What do you mean it’s bonfire flavour!?


I am by no means a coffee aficionado, and I’ll admit that I drink far too much – I write this as I’m on my third cup before noon. But, I know absolute jack about it. I’m one of those many, many people who has been sucked into the realm of quick corporate coffee. As such, I claim to really enjoy it. Yet, when faced with ‘real’ or ‘artesian’ or ‘genuine’ coffee I’m struck by how awful and bitter it is.

I’m not stupid though; I know why. It’s not that I like coffee, but rather the many sugars, syrups and sweeteners hiding in my drinks. It’s addictive and therefore really enjoyable. The seasonal drinks which get added to menus each year and the new ‘crazy’ things you can do to make your drinks just that little bit different (coconut milk instead of regular milk? madness) bring honest joy to my day. It’s like the adult version of a candy shop fuelled by tiredness and addiction.

Yet, I experienced enlightenment recently. The past few weeks I’ve been trying to be healthier, so sugar had been none existent to me. Cut then to me walking into Costa and seeing they’d brought out a Bonfire Spiced Latte – which we all know is Costa’s attempt at rivalling the ever so popular Pumpkin Spice Latte. To put it lightly, I was shook.

You might judge me, but there’s something so trivial yet genuinely exciting about seasonal drinks that you just can’t escape from. Therefore, I obviously got myself one. However, when drinking this latte, I didn’t get the same feelings of autumn with the warmth the drink creates and the spices which make it just that bit special. Rather, it was just sickly. I’m not exaggerating when I say that the coffee just tasted like pure syrup. I couldn’t even honestly say that there was coffee in that cup. Instead, I just experienced an indeterminable mix of spices which are classified under the vague headline of ‘bonfire’.

So, my question…what the hell was in that cup?

On my quest to discover in-depth ingredients I travelled to Costa’s website, only to discover that there’s nothing there. I wanted percentages and crazy sounding words which I’ve never heard of. But, alas – there was nothing. The only thing I found was a vague rumination on what ‘bonfire’ is supposed to be:

“Delicious notes of rich caramel toffee with smoky, toasted spices topped with crunchy caramel vermicelli.” the website reads.

So, I needed to look deeper. One awkward conversation later with a memeber of staff and I had the answers I needed. To be honest…I didn’t think it would be this easy. For all they know I could be the human equivalent of Plankton trying to steal the Krabby Patty Formula. Nevertheless, Costa were surprisingly open about sharing their ingredients – just not open about having them easily accessible online. But, now that we have it, let’s take a look at these ingredients…

There’s the standard steamed milk and espresso coffee but then we get to the titular bonfire syrup. The Bonfire Syrup contains water (I hope you already know what this is). It also contains sugar, a Primo Bonfire Spiced Latte (340ml) contains 24.9 grams of sugar per portion; this is just over 6 teaspoons worth of sugar in one drink. According to the NHS, anyone over the age of 11 shouldn’t consume more than 30 grams of sugar a day. So, this drink alone is practically all of your daily recommended intake. It also contains ‘natural flavourings’ this is quite literally flavour which is derived from an actual food source. As for what this food source is? I don’t know. But there are a lot of scary articles which suggest that natural flavourings may not be as natural as we’d hope they’d be.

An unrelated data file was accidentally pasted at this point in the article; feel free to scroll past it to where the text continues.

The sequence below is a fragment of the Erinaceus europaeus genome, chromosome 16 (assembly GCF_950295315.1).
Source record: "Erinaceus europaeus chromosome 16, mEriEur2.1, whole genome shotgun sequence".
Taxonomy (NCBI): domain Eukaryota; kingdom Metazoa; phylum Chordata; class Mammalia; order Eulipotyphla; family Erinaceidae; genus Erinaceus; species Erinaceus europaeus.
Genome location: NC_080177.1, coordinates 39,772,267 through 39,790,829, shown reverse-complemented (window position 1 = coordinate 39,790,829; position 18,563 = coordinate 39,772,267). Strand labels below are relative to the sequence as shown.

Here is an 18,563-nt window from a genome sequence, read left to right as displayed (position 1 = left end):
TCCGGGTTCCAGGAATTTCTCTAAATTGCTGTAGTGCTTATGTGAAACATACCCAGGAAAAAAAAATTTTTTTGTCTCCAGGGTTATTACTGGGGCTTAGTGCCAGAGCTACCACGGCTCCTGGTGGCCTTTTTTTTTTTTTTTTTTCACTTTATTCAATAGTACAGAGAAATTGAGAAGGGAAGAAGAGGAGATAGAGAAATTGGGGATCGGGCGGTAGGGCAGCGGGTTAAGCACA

The drink also contains honey, this is another thing I hope you’d already know. Interestingly, honey also contains sugar and contains more calories per teaspoon than sugar. Smoked Sugar Syrup is in there too, hey, look at that! More sugar! There’s seemingly harmless ingredients too like tea extract, cinnamon and citric acid. This bonfire concotion contains potassium sorbate, a widely used preservative in the food industry, which one should be wary of. Looking at a 2014 study, potassium sorbate has been found to damage DNA when combined with  nitrates. But, so far, the long-term effects are unknown as there needs to be further study into regularly consuming the ingredient.

The sheer amount of sugar hiding in this drink is enough reason to just stick with regular coffee. And, the ambiguity as to whether certain ingredients are bad or good for you is slightly alarming. To put it lightly, it wasn’t fun trying to figure out what terrible things my lovely seasonal drink was doing to me. Even though I got the information easily, it’s still slightly alarming how we’re able to consume things without even knowing what’s in them or what they do. Even now, having all these ingredients in front of me, I’m still not 100% sure what effects they’ll have. And, without reading this article or asking Costa yourself, you’d be none the wiser as to what was in this drink too.

After Pret-gate (where at least two people have died from allergens not listed in Pret A Manger food) is it really wrong to be wary of what we’re consuming? I’m not trying to be the Grinch who stole Autumn here. To all those people who genuinely enjoy a good seasonal coffee – have at it! But in today’s climate, it’s probably best to know before we buy.

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